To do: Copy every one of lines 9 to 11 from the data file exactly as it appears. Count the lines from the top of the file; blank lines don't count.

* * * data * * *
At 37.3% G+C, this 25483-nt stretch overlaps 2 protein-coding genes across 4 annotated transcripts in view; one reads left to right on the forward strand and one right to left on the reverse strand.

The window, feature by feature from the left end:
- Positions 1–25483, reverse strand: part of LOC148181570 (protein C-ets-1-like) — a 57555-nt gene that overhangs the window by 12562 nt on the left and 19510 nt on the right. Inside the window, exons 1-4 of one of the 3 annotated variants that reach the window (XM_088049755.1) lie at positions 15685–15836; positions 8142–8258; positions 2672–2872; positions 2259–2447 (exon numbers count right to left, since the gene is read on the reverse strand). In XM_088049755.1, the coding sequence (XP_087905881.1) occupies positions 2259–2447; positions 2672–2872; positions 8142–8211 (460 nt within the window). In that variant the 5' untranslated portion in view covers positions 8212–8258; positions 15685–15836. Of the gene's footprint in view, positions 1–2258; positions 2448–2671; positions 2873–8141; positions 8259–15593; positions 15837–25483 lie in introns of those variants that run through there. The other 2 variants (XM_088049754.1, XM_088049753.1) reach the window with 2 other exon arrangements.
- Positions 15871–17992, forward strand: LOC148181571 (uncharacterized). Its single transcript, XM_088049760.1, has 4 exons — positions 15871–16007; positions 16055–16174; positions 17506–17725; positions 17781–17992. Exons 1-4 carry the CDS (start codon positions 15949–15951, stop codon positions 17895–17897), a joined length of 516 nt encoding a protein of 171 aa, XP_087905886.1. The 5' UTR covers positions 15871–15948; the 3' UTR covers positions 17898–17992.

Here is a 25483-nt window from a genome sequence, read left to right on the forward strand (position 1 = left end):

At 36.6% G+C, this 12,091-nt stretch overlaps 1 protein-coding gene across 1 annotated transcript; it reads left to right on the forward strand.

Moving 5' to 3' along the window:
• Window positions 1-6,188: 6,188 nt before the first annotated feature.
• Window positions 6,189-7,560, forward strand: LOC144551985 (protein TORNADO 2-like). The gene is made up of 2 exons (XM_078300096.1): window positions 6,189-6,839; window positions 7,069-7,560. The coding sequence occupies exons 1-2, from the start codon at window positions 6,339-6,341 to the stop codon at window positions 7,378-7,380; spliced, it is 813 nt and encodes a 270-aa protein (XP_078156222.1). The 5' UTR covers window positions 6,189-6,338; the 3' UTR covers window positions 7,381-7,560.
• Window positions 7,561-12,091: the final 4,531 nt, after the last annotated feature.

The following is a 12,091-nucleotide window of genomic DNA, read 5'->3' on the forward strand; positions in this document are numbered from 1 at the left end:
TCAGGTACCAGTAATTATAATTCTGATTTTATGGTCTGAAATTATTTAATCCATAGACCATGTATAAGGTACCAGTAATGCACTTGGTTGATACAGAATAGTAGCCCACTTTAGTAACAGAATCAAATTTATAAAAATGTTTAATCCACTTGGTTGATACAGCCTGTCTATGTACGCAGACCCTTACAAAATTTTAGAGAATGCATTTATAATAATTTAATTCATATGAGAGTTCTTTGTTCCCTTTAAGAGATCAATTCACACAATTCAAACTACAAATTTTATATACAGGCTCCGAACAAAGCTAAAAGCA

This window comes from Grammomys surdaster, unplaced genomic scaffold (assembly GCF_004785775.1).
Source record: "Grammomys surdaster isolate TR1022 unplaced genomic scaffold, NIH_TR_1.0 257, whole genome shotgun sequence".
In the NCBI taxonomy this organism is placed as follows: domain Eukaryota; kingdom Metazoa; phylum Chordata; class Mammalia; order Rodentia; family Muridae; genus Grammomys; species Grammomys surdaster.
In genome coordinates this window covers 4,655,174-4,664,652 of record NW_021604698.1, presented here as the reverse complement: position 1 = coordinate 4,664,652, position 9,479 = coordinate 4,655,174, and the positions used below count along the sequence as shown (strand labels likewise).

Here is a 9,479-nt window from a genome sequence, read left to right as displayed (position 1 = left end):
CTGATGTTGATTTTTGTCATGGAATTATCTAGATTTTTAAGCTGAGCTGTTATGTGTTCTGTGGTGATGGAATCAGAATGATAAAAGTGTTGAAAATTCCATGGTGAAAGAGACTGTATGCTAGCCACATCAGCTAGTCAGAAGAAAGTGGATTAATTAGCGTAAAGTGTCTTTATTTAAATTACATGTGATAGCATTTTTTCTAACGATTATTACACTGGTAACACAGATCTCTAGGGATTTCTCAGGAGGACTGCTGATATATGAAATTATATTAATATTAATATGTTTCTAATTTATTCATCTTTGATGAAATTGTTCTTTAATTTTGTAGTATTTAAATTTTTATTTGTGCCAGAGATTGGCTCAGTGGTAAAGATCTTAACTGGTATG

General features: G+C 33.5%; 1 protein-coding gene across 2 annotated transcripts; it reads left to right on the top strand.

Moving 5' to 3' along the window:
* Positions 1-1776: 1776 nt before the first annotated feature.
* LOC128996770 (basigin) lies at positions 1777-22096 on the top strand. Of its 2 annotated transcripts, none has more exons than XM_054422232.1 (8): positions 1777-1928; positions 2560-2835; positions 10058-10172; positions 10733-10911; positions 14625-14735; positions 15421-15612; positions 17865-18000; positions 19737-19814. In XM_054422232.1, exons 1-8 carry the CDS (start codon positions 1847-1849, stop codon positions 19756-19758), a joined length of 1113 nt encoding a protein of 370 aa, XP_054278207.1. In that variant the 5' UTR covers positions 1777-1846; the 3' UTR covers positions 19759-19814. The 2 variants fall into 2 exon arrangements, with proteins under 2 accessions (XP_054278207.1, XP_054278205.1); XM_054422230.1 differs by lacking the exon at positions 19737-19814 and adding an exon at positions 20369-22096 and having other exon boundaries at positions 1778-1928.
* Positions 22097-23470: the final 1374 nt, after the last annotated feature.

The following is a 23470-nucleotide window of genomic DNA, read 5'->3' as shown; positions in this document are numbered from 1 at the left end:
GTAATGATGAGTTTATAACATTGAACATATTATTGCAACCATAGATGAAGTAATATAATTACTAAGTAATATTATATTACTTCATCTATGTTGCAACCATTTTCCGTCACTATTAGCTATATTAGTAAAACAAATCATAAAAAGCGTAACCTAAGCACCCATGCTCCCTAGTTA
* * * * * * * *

• Window positions 6,189-7,560, forward strand: LOC144551985 (protein TORNADO 2-like). The gene is made up of 2 exons (XM_078300096.1): window positions 6,189-6,839; window positions 7,069-7,560. The coding sequence occupies exons 1-2, from the start codon at window positions 6,339-6,341 to the stop codon at window positions 7,378-7,380; spliced, it is 813 nt and encodes a 270-aa protein (XP_078156222.1). The 5' UTR covers window positions 6,189-6,338; the 3' UTR covers window positions 7,381-7,560.
• Window positions 7,561-12,091: the final 4,531 nt, after the last annotated feature.

The following is a 12,091-nucleotide window of genomic DNA, read 5'->3' on the forward strand; positions in this document are numbered from 1 at the left end: